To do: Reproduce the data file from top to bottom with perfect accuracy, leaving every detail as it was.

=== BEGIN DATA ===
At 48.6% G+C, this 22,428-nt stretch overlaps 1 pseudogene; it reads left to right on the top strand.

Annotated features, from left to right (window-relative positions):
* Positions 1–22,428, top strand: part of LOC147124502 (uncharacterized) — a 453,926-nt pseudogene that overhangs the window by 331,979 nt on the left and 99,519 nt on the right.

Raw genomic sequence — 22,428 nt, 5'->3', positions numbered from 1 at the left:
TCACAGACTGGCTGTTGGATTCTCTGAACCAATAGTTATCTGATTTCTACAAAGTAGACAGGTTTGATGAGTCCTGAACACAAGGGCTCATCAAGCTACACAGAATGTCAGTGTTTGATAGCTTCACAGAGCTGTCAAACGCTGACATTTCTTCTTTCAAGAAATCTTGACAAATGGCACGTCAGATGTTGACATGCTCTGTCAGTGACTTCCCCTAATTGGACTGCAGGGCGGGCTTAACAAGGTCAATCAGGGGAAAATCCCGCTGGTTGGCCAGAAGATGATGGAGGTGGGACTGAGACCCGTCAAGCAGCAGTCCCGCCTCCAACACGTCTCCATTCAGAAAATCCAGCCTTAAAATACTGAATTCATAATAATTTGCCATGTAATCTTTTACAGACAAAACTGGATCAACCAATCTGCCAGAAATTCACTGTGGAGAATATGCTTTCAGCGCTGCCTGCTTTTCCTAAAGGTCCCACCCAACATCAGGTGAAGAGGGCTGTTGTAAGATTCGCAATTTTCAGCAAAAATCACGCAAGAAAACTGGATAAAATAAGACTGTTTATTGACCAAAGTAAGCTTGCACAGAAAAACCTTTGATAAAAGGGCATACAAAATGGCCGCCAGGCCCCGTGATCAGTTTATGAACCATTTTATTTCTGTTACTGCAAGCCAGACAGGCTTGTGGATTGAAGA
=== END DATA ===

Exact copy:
At 48.6% G+C, this 22,428-nt stretch overlaps 1 pseudogene; it reads left to right on the top strand.

Annotated features, from left to right (window-relative positions):
* Positions 1–22,428, top strand: part of LOC147124502 (uncharacterized) — a 453,926-nt pseudogene that overhangs the window by 331,979 nt on the left and 99,519 nt on the right.

Raw genomic sequence — 22,428 nt, 5'->3', positions numbered from 1 at the left:
TCACAGACTGGCTGTTGGATTCTCTGAACCAATAGTTATCTGATTTCTACAAAGTAGACAGGTTTGATGAGTCCTGAACACAAGGGCTCATCAAGCTACACAGAATGTCAGTGTTTGATAGCTTCACAGAGCTGTCAAACGCTGACATTTCTTCTTTCAAGAAATCTTGACAAATGGCACGTCAGATGTTGACATGCTCTGTCAGTGACTTCCCCTAATTGGACTGCAGGGCGGGCTTAACAAGGTCAATCAGGGGAAAATCCCGCTGGTTGGCCAGAAGATGATGGAGGTGGGACTGAGACCCGTCAAGCAGCAGTCCCGCCTCCAACACGTCTCCATTCAGAAAATCCAGCCTTAAAATACTGAATTCATAATAATTTGCCATGTAATCTTTTACAGACAAAACTGGATCAACCAATCTGCCAGAAATTCACTGTGGAGAATATGCTTTCAGCGCTGCCTGCTTTTCCTAAAGGTCCCACCCAACATCAGGTGAAGAGGGCTGTTGTAAGATTCGCAATTTTCAGCAAAAATCACGCAAGAAAACTGGATAAAATAAGACTGTTTATTGACCAAAGTAAGCTTGCACAGAAAAACCTTTGATAAAAGGGCATACAAAATGGCCGCCAGGCCCCGTGATCAGTTTATGAACCATTTTATTTCTGTTACTGCAAGCCAGACAGGCTTGTGGATTGAAGA